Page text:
Cloud fails to deliver promised cost savings, CIOs say

Cloud technologies are offering businesses agility but not the cost-savings they expect, a survey of senior IT directors has found.


Cloud technologies are offering businesses agility but not the cost-savings they expect, a survey of senior IT directors has found.

The survey of 50 senior IT decision-makers, including CIOs, IT directors and heads of IT, at UK companies with more than €1 billion (£0.85 billion) turnover, found that while 74 percent of respondents expected to see operational cost savings by using cloud, only 41 percent actually achieved these savings.

Alsbridge, the sourcing advisory firm that commissioned Coleman Parkes to conduct the survey, said that the mismatch of expectations with reality was because businesses were looking at cloud as a technology rather than at the problem that needed fixing.

“In our experience, many organisations have a technology-driven view of cloud and as a result of this, operating models are not fit-for-purpose and business objectives are not being met,” said John Sheridan, director and head of IT outsourcing at Alsbridge.

“Suppliers and IT leaders need to see cloud as part of a hybrid business operating model - not just technology - and work together to define and understand objectives, a realistic change journey and achievable targets.”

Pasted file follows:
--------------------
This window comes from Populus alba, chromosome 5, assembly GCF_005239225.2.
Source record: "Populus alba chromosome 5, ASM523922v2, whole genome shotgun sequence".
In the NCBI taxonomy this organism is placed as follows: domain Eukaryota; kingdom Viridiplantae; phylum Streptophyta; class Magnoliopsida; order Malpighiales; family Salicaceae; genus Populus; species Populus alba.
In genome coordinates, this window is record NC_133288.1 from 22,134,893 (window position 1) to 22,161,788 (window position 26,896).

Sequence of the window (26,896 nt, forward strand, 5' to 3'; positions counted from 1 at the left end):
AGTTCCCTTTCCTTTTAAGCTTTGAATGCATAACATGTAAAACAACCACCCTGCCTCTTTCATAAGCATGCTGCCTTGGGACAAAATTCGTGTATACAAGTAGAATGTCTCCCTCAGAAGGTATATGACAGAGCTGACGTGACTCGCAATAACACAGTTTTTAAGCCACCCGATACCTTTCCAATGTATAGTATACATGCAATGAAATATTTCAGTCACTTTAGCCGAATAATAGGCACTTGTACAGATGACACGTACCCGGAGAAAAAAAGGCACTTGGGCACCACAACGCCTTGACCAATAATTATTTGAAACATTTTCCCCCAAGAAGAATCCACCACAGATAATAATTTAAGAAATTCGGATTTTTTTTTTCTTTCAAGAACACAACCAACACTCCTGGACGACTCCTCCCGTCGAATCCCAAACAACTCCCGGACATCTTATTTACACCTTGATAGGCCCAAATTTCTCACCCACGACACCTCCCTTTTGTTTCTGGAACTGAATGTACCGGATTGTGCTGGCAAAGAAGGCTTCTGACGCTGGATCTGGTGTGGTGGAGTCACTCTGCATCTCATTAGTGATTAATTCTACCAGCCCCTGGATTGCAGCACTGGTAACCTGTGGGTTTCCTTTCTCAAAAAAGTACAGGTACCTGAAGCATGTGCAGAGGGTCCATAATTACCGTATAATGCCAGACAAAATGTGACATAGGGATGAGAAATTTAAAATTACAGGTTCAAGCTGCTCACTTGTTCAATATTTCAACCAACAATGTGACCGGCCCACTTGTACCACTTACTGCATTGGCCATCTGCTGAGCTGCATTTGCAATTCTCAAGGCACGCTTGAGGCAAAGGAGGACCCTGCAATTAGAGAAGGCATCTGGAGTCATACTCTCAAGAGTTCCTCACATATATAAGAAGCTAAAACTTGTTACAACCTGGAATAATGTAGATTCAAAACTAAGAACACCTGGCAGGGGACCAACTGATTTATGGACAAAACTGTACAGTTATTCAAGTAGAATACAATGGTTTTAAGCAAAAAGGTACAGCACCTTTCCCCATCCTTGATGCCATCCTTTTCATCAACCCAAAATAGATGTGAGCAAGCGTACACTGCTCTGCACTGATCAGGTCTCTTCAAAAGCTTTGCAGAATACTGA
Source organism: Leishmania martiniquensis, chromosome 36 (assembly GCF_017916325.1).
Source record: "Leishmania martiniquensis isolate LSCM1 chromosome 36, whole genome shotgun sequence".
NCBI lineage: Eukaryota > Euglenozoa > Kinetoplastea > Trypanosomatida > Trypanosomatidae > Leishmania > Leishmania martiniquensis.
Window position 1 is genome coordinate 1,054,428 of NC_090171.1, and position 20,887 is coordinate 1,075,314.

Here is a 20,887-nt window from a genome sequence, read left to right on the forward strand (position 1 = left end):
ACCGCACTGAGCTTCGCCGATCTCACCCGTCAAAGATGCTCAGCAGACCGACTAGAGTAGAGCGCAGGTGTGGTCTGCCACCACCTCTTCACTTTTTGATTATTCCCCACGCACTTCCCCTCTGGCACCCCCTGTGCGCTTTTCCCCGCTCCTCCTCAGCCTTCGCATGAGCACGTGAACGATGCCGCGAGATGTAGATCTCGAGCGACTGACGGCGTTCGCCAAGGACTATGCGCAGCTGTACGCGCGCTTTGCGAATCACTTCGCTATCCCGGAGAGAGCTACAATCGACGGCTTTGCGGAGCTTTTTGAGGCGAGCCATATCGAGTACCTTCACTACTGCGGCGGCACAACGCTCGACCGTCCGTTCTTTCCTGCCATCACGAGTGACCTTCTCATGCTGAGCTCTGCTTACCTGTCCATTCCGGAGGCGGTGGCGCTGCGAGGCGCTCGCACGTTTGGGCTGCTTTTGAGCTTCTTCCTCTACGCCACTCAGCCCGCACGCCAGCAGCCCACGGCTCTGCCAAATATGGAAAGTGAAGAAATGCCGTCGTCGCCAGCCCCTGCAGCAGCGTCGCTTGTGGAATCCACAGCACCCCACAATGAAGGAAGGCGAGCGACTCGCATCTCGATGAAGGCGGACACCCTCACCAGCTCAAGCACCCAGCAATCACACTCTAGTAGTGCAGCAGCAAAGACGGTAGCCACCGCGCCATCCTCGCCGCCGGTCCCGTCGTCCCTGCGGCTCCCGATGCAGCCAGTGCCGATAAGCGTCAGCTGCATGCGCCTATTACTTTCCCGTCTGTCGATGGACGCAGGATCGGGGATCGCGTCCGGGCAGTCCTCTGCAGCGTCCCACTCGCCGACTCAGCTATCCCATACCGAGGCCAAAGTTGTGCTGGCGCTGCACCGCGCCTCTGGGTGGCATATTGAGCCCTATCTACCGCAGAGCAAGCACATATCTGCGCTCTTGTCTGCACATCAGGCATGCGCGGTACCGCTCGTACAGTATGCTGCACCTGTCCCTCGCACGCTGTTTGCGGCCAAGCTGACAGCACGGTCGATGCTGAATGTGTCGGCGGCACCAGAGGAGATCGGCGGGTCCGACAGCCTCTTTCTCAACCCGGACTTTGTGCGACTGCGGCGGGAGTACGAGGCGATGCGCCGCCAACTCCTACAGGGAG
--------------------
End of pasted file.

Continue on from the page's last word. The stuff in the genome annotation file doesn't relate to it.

The survey also found that 59 percent of respondents expected efficiency savings, and 74 percent expected software cost savings, but in reality, only 35 percent and 63 percent, respectively, saw these benefits.

Cloud budgets are still small

Meanwhile, cloud is still a relatively minor part of large businesses’ IT budgets. The survey found that externally-managed cloud computing accounts for just 20 percent of annual IT budgets on average.

Furthermore, while 92 percent of companies are using cloud, most (70 percent) are using software-as-a-service. Significantly fewer are using Infrastructure-as-a-Service (IaaS), with only 20 percent adopting cloud compute and 14 percent adopting cloud storage.

“There is still caution beyond its wider adoption [of cloud] beyond SaaS and ‘sand-boxed’ platforms,” said Sheridan.

“Cloud may be a good fit for a small to mid-size business model, but our study reveals that IaaS (infrastructure-as-a-service) cloud adoption at a large, corporate level is in fact still relatively low.”

Barriers to cloud adoption

Companies are planning to increase their spend on outsourced cloud, to 26 percent of annual IT budgets on average in the next 12 months.

Data sovereignty and privacy were still top concerns for 65 percent of respondents, but Sheridan was concerned that businesses were underestimating the challenges of migrating to the cloud.

Just 10 percent cited legacy applications as a barrier to cloud, five percent cited integration with existing systems and five percent reported a lack of skills.

He advised companies to “get back to basics”.

“Understand what your business problems are. Identify where the gains and the pain points are. Look at different aspects of that requirement. Don’t jump on the cloud bandwagon as the solution for all your issues,” said Sheridan.

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